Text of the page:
Messerschmitt Bf 109G-10/R3, Werk # 130297

10./J.G. 51

Color Profile by Claes Sundin

  • Fw. Horst Petschler, Flugzeugführer


Horst Petzschler, a German fighter pilot that landed at Bulltofta at the end of the war

- Text by Ingemar Melin -

Horst Petzschler
Photo via Claes Sundin

During the last weeks of World War II many German refugees managed to escape the advancing Red Army and find the way to Sweden. Many stories have been told, most talked about and documented is perhaps the dramatic events surrounding the large number of Balts and German soldiers who, by all kinds of naval vessels, fled in panic from the so-called Kurland pocket in Latvia. They came across the Baltic Sea in ships and barges often in deplorable condition, many of these were shot at and sunk by the Soviet submarine fleet. No-one will ever know how many of these that never reached their destination but were sunk.

However from the disintegrating German Reich people did not only escape by sea, a large number of German aircraft also landed in Sweden and especially the south part of our country. From the beginning of April 1945 until the end of the war the airspace of Scania was heavily traffickedby Luftwaffe aircraft that for various reasons sought refuge here.

On the 4th of May around 3pm a Messerschmitt Bf 109G marked "Yellow 5" landed at the Bulltofta airfield outside Malmoe in the south of Sweden. It was flown by Oberfeldwebel Horst Walter Petzschler from Jagdgeschwader 51, also called Geschwader Mölders. His unit, the 10thstaffel, was based at a temporary airstrip in the west of East Prussia, near Danzig.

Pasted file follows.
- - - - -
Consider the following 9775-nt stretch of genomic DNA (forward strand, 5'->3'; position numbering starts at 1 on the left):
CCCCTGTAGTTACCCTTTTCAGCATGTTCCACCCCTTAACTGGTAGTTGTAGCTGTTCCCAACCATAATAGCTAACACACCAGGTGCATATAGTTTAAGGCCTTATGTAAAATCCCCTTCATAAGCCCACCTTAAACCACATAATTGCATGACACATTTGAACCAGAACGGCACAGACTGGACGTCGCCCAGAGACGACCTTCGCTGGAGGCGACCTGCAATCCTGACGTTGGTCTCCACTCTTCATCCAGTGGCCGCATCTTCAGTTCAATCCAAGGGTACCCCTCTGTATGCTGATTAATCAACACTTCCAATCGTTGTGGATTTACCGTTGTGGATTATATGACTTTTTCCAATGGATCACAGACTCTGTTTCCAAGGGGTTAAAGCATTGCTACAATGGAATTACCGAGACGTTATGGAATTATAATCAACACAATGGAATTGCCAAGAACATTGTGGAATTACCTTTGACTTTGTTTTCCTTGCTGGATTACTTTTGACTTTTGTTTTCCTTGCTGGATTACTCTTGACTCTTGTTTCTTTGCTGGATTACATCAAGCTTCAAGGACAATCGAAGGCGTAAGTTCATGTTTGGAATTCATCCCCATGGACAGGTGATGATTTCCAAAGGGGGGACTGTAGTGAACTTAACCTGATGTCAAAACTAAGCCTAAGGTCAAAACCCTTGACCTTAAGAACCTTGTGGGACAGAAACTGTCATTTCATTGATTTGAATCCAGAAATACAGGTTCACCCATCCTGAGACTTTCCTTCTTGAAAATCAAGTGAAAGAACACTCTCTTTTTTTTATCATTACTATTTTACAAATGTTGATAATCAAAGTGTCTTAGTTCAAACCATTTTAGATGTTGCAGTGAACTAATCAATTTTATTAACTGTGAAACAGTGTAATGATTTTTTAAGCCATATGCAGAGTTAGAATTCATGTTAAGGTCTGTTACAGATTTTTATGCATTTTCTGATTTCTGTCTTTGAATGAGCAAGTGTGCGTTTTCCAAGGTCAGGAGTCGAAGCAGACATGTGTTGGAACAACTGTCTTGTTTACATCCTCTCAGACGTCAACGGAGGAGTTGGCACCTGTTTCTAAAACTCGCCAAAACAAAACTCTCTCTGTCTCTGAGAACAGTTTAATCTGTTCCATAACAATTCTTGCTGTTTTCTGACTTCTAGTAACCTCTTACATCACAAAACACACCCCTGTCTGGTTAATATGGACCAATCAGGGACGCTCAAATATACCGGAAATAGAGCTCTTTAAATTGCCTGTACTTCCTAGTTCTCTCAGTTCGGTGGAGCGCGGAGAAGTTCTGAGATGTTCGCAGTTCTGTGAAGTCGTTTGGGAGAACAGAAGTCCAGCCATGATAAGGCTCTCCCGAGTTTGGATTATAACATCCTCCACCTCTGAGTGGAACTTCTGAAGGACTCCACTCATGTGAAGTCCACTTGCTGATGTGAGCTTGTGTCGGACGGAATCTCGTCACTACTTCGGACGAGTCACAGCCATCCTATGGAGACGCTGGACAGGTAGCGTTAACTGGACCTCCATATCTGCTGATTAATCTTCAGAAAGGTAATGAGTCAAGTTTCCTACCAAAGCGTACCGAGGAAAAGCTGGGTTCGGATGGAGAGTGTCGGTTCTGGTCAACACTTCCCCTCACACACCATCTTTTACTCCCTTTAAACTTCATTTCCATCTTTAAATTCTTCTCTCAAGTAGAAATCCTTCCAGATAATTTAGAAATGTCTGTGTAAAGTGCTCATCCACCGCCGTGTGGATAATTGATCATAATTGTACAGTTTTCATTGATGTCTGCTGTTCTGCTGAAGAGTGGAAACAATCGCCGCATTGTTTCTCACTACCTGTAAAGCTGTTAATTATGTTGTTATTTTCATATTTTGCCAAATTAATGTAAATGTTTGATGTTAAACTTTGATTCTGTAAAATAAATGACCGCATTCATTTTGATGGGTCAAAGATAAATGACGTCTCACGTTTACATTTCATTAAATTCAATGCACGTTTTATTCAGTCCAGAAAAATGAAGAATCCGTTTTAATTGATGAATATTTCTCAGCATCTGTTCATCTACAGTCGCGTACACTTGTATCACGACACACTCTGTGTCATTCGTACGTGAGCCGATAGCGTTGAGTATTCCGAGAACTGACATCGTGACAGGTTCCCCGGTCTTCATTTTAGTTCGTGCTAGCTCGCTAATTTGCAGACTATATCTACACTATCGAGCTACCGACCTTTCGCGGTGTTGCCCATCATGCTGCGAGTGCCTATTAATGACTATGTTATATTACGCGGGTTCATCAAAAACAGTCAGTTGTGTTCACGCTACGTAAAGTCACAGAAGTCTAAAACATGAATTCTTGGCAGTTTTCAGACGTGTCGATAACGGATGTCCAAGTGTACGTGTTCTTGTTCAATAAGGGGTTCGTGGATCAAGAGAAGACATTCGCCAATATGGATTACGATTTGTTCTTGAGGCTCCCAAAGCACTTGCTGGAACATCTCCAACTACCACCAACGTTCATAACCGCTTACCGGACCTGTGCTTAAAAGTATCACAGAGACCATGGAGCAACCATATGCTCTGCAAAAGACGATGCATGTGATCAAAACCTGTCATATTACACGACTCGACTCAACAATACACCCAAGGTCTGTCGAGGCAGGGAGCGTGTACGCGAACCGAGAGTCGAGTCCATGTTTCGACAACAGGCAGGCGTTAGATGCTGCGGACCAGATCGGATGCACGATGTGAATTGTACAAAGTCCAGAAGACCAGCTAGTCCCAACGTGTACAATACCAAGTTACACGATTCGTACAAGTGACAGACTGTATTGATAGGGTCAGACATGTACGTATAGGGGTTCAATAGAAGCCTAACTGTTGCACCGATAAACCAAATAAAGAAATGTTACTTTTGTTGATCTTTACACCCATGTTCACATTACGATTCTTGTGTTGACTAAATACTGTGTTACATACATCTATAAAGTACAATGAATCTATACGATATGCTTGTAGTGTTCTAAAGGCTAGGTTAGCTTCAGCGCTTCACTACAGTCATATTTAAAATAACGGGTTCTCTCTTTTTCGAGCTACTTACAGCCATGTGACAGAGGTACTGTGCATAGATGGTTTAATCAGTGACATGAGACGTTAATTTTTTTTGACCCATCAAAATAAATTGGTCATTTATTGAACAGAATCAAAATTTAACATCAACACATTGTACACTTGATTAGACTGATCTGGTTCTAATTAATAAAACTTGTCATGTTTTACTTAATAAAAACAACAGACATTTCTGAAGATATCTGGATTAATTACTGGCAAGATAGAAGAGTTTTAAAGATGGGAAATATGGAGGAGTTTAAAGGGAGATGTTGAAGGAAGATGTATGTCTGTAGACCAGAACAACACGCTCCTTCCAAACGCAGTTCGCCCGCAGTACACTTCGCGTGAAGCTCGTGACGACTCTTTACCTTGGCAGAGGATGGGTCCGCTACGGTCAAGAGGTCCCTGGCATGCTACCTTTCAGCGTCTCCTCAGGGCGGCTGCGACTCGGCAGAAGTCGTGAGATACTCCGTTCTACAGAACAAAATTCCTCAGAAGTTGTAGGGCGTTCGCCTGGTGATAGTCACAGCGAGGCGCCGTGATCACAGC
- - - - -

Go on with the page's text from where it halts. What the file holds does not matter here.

He had fought the airwar on various theatres of battle, both on the home front in defence of Germany and on the Eastern Front. He had also been assigned to some training units. On 15 February he went to Danzig to report to 10 Staffeln / Jagdgeschwader 51. Once in place he was assigned a Bf 109G-10, one of the most recent versions of the series of ever-improved versions of the legendary fighter, and advanced in his career and assumed the role as a leader of a Staffel.

Over the years he actively participated in combat missions he had regularly been involved in aerial combat and duels against both Russian and western Allied opponents. His 26th and last victory occurred on April 27, 1945 when a Russian Petlyakov Pe-2 was shot down north of the city Pillau in East Prussia.